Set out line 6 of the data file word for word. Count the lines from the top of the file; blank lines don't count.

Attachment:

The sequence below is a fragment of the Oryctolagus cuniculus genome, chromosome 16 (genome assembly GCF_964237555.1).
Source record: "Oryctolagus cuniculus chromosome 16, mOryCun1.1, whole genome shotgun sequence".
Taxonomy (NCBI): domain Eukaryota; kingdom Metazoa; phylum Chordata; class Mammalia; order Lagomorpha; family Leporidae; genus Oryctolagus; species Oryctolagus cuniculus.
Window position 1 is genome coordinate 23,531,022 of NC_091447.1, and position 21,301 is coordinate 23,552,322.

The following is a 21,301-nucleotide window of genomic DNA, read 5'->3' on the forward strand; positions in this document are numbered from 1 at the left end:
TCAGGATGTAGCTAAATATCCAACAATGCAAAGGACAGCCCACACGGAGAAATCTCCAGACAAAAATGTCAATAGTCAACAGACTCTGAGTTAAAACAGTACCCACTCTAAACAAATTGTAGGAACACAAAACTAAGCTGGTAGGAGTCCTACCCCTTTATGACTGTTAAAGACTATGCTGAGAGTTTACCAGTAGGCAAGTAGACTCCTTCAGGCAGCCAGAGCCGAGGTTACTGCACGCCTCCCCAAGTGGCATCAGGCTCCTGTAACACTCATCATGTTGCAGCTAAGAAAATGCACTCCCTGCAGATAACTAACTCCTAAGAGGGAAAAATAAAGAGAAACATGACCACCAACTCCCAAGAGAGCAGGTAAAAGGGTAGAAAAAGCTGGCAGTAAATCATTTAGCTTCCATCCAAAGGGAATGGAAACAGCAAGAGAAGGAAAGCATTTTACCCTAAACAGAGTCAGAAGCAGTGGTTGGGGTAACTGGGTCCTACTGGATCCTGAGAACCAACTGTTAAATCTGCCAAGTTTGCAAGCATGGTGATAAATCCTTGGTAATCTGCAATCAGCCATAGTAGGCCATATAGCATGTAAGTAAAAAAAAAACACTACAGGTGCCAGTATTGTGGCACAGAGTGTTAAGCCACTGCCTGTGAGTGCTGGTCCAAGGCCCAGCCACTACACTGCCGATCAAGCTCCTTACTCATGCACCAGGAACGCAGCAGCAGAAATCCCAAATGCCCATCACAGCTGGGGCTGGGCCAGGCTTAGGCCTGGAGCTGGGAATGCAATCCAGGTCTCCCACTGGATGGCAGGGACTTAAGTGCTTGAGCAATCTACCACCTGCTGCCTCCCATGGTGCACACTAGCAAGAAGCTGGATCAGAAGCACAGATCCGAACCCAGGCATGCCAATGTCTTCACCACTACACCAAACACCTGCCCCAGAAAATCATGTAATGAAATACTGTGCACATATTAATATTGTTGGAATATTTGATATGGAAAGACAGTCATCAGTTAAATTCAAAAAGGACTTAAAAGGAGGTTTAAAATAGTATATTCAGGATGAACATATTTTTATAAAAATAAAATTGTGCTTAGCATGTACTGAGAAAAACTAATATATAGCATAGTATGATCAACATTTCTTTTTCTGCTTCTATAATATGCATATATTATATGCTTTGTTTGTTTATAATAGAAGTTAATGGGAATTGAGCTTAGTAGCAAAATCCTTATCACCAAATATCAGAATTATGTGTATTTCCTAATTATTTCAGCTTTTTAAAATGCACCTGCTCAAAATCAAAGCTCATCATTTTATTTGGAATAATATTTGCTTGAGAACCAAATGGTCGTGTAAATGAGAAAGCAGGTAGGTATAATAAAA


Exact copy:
TCAGGATGTAGCTAAATATCCAACAATGCAAAGGACAGCCCACACGGAGAAATCTCCAGACAAAAATGTCAATAGTCAACAGACTCTGAGTTAAAACAGTACCCACTCTAAACAAATTGTAGGAACACAAAACTAAGCTGGTAGGAGTCCTACCCCTTTATGACTGTTAAAGACTATGCTGAGAGTTTACCAGTAGGCAAGTAGACTCCTTCAGGCAGCCAGAGCCGAGGTTACTGCACGCCTCCCCAAGTGGCATCAGGCTCCTGTAACACTCATCATGTTGCAGCTAAGAAAATGCACTCCCTGCAGATAACTAACTCCTAAGAGGGAAAAATAAAGAGAAACATGACCACCAACTCCCAAGAGAGCAGGTAAAAGGGTAGAAAAAGCTGGCAGTAAATCATTTAGCTTCCATCCAAAGGGAATGGAAACAGCAAGAGAAGGAAAGCATTTTACCCTAAACAGAGTCAGAAGCAGTGGTTGGGGTAACTGGGTCCTACTGGATCCTGAGAACCAACTGTTAAATCTGCCAAGTTTGCAAGCATGGTGATAAATCCTTGGTAATCTGCAATCAGCCATAGTAGGCCATATAGCATGTAAGTAAAAAAAAAACACTACAGGTGCCAGTATTGTGGCACAGAGTGTTAAGCCACTGCCTGTGAGTGCTGGTCCAAGGCCCAGCCACTACACTGCCGATCAAGCTCCTTACTCATGCACCAGGAACGCAGCAGCAGAAATCCCAAATGCCCATCACAGCTGGGGCTGGGCCAGGCTTAGGCCTGGAGCTGGGAATGCAATCCAGGTCTCCCACTGGATGGCAGGGACTTAAGTGCTTGAGCAATCTACCACCTGCTGCCTCCCATGGTGCACACTAGCAAGAAGCTGGATCAGAAGCACAGATCCGAACCCAGGCATGCCAATGTCTTCACCACTACACCAAACACCTGCCCCAGAAAATCATGTAATGAAATACTGTGCACATATTAATATTGTTGGAATATTTGATATGGAAAGACAGTCATCAGTTAAATTCAAAAAGGACTTAAAAGGAGGTTTAAAATAGTATATTCAGGATGAACATATTTTTATAAAAATAAAATTGTGCTTAGCATGTACTGAGAAAAACTAATATATAGCATAGTATGATCAACATTTCTTTTTCTGCTTCTATAATATGCATATATTATATGCTTTGTTTGTTTATAATAGAAGTTAATGGGAATTGAGCTTAGTAGCAAAATCCTTATCACCAAATATCAGAATTATGTGTATTTCCTAATTATTTCAGCTTTTTAAAATGCACCTGCTCAAAATCAAAGCTCATCATTTTATTTGGAATAATATTTGCTTGAGAACCAAATGGTCGTGTAAATGAGAAAGCAGGTAGGTATAATAAAA